The most important step you should be aware of in this process is to always be positive with your puppy. Dogs and puppies are eager to please you. They want to make you happy as often as possible. Also, understand every dog is different, and some puppies may take longer than others to learn what’s expected of them.
There is a commonality among herding dog breeds– they bite ankles! Why?!
Dog breeds like the Corgi, the Great Pyrenees, the German Shepherd, and others, and even mixes are known to bite ankles when playing.
Well, they’re trying to herd you. Think about their instincts for a moment. Way back when, the sheep or other livestock would be running and they would be nipping their ‘ankles’ lightly to get them to stay in line, and get to where they want them to be.
Now, take today’s situation. Let’s say you are running with your dog, playing… her natural instinct may be to bite at your ankles. They’re copying the behavior they were originally bred to do.
Altering the Behavior
Even though this behavior is based on instinct, of course that doesn’t mean we’re okay with our dogs nipping at our ankles. So, we need to re-direct our dogs in an effort to remove this behavior from their ‘behavior menu.’
If you’re noticing this behavior, your dog needs a job mimicking this behavior… or even just a little bit of extra exercise. But, make sure to give them a purpose. They need to feel like they’re being productive.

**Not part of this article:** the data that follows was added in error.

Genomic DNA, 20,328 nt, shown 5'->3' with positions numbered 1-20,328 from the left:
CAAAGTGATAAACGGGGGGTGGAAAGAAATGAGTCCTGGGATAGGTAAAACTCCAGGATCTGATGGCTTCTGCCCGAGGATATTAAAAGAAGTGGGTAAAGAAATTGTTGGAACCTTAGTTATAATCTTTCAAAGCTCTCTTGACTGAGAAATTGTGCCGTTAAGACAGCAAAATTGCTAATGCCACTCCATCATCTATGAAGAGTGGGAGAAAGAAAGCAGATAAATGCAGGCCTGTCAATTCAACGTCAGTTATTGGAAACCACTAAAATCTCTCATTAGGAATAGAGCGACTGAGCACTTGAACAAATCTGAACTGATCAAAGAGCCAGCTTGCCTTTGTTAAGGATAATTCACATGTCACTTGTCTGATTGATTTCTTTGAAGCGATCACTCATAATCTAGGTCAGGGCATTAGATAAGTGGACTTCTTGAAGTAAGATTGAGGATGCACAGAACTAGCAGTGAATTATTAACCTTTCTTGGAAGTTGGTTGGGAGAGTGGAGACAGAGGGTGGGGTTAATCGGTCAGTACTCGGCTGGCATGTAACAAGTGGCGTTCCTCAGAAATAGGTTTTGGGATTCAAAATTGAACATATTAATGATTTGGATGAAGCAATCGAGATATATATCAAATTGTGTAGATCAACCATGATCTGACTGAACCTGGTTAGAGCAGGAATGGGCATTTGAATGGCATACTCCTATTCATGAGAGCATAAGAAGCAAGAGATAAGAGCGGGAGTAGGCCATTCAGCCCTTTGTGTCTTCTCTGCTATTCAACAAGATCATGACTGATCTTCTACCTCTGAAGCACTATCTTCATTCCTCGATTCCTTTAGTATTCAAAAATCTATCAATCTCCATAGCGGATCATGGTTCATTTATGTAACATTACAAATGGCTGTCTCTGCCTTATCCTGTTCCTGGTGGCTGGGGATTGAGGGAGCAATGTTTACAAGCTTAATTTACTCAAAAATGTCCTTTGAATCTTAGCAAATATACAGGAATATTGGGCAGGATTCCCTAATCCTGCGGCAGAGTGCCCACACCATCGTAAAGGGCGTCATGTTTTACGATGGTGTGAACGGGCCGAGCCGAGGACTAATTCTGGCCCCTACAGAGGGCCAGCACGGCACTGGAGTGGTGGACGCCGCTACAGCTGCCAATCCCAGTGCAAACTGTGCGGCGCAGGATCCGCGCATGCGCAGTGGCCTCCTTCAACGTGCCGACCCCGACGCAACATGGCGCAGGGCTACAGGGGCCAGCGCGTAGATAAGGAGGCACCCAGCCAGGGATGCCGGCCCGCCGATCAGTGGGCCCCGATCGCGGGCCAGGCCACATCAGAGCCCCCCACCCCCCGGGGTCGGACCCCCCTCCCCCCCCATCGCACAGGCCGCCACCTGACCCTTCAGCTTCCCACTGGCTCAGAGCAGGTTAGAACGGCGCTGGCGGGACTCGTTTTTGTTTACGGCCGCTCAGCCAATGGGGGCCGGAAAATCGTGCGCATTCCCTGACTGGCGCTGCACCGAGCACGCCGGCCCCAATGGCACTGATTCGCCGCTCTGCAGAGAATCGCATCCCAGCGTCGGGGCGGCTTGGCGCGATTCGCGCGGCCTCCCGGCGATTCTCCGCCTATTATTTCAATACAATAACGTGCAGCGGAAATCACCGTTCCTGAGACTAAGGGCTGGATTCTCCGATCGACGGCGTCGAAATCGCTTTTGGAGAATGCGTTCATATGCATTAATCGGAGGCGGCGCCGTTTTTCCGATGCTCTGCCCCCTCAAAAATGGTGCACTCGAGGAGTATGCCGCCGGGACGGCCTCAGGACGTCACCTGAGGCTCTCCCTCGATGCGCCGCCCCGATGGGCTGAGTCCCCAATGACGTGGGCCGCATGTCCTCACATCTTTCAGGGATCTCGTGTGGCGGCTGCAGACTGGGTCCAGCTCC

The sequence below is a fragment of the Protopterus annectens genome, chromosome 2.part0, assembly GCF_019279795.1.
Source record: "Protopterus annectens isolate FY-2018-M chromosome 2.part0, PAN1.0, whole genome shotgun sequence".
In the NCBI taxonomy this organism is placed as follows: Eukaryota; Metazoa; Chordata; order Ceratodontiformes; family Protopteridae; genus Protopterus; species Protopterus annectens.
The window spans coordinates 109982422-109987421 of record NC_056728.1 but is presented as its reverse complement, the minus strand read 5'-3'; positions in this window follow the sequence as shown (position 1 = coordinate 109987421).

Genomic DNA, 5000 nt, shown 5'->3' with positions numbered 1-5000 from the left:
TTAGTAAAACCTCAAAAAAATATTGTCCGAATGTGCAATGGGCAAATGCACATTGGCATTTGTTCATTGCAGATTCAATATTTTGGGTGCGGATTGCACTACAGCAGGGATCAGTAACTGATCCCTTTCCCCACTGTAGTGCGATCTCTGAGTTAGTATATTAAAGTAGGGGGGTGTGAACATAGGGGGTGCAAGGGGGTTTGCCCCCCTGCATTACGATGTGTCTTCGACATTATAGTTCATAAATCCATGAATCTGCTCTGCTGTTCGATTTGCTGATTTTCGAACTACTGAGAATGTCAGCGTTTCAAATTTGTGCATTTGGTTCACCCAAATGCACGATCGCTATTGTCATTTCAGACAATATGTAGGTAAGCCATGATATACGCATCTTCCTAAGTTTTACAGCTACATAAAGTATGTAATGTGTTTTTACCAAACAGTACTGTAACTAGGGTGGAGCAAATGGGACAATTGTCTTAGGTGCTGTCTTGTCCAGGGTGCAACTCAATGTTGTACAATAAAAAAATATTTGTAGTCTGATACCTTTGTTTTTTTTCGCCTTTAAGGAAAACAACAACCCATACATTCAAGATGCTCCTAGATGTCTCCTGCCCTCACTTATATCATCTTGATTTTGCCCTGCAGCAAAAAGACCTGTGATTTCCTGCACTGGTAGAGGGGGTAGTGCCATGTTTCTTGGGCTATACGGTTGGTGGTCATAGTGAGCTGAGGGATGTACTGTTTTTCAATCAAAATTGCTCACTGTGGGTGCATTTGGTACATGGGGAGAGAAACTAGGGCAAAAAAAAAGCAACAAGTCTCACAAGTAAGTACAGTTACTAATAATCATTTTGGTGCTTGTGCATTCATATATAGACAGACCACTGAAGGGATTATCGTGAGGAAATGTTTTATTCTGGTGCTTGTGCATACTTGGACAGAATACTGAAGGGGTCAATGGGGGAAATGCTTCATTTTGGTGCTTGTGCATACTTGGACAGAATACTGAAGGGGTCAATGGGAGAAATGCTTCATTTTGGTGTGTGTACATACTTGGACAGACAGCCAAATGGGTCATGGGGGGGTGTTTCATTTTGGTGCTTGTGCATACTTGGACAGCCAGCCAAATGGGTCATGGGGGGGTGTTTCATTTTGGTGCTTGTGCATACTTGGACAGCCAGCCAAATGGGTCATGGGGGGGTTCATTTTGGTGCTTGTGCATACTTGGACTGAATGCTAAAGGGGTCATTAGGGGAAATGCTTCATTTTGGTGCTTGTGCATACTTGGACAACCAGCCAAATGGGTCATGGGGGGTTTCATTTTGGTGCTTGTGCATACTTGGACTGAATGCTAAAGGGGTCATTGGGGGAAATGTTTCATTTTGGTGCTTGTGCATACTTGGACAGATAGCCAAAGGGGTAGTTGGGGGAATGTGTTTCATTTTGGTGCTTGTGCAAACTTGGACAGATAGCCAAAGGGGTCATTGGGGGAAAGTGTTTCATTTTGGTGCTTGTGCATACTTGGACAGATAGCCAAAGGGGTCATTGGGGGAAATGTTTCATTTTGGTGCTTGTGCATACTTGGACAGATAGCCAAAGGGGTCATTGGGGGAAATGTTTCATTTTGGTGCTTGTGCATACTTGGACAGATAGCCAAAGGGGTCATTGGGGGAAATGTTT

Don’t pay attention to this behavior. If you give your dog extra attention when he bites your ankles, he will either see it as positive (like you wanting to continue playing), or as punishment which can be damaging to the bond you share with your dog. And… if you think about it… he may not understand why you’re mad (remember, instinctual behavior).
Ideas to Rid of Ankle Biting
The following are several ideas you can try out to remove this behavior from your dog’s mind (or just make him content):
- Toy balls: Herding dogs often love toy balls. Throw them in the yard and let them run, and chase.
- Keep a toy ball available during play. When you’re playing, and she nips at your ankle, throw the ball to redirect her attention.
- Puzzle toys: Puzzle toys are recommended for not only this behavioral issue but many others well. Puzzle toys stimulate the mind and decrease problem behaviors.